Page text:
for
her most important dissent of the term.

The question in the case, Utah v. Strieff, No. 14-1373, was whether
prosecutors could use evidence obtained by the police after illegal stops.
A lawyer for the state told the justices that the Constitution allowed this
if there had been an outstanding arrest warrant for the person the officer
happened to stop.

There is logic to the position. The warrant existed before the illegal
stop. It called for the suspect’s arrest. Searching people in the process
of arresting them is prudent and constitutional. The contraband the Utah
officer found was real. There may be better ways to discourage unlawful
stops than by suppressing evidence. But, as Oliver Wendell Holmes Jr.
wrote, “the life of the law has not been logic; it has been experience.”

At the argument in February, Justice Sotomayor asked the first six
questions, ripping into the state’s lawyer with real-world experience
rooted in the Black Lives Matter movement.

“What stops us,” she asked, “from becoming a police state and just having
the police stand on the corner down here and stop every person, ask them
for identification, put it through, and, if a warrant comes up, searching
them?”

A moment later, she answered her own question.

“If you have a town like Ferguson, where 80 percent of the residents have
minor traffic warrants out, there may be a very good incentive for just
standing on the street corner in Ferguson and asking every citizen, ‘Give
me your ID, let me see your name.’”

Last month, Justice Thomas, writing for a five-justice majority, accepted
the state’s logic.

Justice Sotomayor, a former prosecutor who grew up in a housing project in
the Bronx, responded with an unusually direct dissent.

“Do not be soothed by the opinion’s technical language,” she wrote. “This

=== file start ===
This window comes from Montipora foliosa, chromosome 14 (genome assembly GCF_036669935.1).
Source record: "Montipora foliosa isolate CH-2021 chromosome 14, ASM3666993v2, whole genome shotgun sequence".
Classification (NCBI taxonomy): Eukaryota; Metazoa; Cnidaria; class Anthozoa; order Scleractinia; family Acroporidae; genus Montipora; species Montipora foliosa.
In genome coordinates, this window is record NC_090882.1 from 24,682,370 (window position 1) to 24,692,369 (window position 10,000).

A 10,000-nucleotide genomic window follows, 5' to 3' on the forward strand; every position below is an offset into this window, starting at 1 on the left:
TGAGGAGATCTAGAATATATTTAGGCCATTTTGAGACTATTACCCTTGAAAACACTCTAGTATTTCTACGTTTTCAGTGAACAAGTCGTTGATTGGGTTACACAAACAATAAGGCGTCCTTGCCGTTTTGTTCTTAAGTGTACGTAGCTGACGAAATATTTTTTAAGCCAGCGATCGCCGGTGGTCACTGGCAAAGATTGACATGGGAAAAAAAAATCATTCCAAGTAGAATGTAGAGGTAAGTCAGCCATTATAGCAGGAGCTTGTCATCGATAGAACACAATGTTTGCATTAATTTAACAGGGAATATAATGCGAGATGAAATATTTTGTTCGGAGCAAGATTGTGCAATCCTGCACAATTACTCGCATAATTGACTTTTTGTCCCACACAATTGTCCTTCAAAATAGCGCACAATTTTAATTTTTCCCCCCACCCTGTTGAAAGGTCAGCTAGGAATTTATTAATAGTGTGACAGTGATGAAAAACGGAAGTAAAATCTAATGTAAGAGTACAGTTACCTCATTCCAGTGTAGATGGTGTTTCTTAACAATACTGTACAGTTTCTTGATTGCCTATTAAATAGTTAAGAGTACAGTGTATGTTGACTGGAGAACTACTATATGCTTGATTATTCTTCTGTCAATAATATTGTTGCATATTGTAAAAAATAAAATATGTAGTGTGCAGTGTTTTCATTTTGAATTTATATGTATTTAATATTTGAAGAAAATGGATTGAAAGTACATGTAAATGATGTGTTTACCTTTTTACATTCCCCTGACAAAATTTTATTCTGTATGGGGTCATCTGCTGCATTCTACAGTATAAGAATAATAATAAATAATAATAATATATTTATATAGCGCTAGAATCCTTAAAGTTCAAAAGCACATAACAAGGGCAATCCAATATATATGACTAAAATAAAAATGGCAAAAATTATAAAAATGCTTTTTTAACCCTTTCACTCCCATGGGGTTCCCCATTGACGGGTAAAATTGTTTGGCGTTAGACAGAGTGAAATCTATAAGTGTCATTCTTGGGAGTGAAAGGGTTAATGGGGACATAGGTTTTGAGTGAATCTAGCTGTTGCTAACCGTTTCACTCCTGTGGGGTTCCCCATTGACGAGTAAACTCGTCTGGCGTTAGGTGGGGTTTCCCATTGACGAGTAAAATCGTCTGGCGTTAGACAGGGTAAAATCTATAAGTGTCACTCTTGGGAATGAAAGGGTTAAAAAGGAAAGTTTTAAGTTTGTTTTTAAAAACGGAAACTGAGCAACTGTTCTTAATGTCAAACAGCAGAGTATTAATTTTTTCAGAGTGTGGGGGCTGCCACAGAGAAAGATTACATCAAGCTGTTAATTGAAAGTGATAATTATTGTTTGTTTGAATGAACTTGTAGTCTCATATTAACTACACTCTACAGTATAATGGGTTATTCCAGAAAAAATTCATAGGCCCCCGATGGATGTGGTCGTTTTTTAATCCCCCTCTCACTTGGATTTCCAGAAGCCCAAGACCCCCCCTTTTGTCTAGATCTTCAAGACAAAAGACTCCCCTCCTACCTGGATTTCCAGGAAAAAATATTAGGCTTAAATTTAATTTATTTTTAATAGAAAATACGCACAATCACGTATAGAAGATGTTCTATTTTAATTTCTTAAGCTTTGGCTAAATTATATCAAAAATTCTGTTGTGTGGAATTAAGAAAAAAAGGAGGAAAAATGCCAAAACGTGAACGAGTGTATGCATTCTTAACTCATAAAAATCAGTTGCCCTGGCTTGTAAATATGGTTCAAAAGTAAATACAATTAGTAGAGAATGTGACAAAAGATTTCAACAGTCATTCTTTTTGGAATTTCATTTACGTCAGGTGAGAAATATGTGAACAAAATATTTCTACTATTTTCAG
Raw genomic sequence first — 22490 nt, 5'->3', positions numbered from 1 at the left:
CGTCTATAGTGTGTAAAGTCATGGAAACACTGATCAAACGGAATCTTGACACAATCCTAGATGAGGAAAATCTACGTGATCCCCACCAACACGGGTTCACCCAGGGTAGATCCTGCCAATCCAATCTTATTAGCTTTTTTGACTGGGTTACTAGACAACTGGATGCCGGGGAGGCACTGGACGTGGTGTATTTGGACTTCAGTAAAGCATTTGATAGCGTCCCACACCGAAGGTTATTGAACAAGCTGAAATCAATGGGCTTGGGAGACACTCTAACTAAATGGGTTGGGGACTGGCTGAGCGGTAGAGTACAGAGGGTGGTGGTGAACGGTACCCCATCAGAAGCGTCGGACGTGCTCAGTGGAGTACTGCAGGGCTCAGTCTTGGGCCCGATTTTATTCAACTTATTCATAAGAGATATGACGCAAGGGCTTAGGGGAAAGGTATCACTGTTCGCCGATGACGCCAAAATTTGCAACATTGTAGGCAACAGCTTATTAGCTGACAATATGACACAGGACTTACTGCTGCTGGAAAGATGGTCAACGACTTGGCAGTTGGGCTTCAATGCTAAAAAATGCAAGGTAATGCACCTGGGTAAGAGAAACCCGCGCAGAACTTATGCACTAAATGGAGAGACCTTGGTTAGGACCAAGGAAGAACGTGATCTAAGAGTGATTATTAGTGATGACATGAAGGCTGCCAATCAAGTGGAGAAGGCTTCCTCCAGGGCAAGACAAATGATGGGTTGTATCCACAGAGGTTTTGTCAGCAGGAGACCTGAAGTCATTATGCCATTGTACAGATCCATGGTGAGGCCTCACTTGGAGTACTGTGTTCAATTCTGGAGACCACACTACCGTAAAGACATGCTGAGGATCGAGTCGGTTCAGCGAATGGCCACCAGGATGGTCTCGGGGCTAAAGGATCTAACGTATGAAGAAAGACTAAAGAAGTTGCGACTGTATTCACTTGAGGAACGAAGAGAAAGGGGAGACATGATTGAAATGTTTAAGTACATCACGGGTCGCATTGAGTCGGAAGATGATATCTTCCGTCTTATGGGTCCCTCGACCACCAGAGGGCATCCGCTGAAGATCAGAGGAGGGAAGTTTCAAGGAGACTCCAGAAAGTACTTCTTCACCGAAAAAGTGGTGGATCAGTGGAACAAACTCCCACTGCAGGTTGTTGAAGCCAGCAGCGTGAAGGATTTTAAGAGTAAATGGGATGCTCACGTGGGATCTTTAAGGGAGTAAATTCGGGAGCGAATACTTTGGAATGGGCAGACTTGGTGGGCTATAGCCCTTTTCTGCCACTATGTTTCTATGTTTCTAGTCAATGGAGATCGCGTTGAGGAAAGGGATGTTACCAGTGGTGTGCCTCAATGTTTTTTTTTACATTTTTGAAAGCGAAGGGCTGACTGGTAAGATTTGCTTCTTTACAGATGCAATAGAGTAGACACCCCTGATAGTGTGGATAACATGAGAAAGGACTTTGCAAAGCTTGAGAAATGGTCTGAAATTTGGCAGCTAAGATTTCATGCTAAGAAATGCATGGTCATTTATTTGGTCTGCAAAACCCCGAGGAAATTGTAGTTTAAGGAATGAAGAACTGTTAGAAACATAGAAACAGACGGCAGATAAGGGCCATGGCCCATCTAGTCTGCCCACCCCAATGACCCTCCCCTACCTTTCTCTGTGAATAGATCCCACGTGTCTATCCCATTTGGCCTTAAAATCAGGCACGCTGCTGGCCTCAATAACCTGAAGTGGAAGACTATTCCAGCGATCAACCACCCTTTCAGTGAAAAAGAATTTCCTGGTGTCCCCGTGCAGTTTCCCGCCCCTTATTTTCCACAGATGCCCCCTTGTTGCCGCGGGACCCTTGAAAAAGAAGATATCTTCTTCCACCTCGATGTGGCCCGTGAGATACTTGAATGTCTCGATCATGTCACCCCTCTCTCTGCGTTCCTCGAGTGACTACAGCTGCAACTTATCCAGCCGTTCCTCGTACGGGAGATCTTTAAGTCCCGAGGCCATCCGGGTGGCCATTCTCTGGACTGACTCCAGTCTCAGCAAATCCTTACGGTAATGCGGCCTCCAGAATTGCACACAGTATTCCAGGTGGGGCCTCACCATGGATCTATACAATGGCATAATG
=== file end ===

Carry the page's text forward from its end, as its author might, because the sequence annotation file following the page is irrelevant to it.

case allows the police to stop you on the street, demand your
identification, and check it for outstanding traffic warrants — even if you
are doing nothing wrong.”

“If the officer discovers a warrant for a fine you forgot to pay,” she
continued, “courts will now excuse his illegal stop and will admit into
evidence anything he happens to find by searching you after arresting you
on the warrant.”

In many communities, she said, the tactics the court endorsed will allow
the police to search people almost at will. “It is no secret that people of
color are disproportionate victims of this type of scrutiny,” she wrote.

She cited precedents, naturally. But she also named major works on the
African-American experience: W. E. B. Du Bois’s “The Souls of Black Folk,”
James Baldwin’s “The Fire Next Time,” Michelle Alexander’s “The New Jim
Crow” and Ta-Nehisi Coates’s “Between the World and Me.” [. . .]

For full article, see
http://www.nytimes.com/2016/07/05/us/politics/in-dissents-sonia-sotomayor-takes-on-the-criminal-justice-system.html


*ivetteromero <http://repeatingislands.com/author/ivetteromero/>* | July 5,
2016 at 9:45 am | Tags: criminal justice system
<http://repeatingislands.com/?tag=criminal-justice-system>, Sonia Sotomayor
<http://repeatingislands.com/?tag=sonia-sotomayor> | Categories: News
<http://repeatingislands.com/?cat=103> | URL: http://wp.me/psnTa-pTX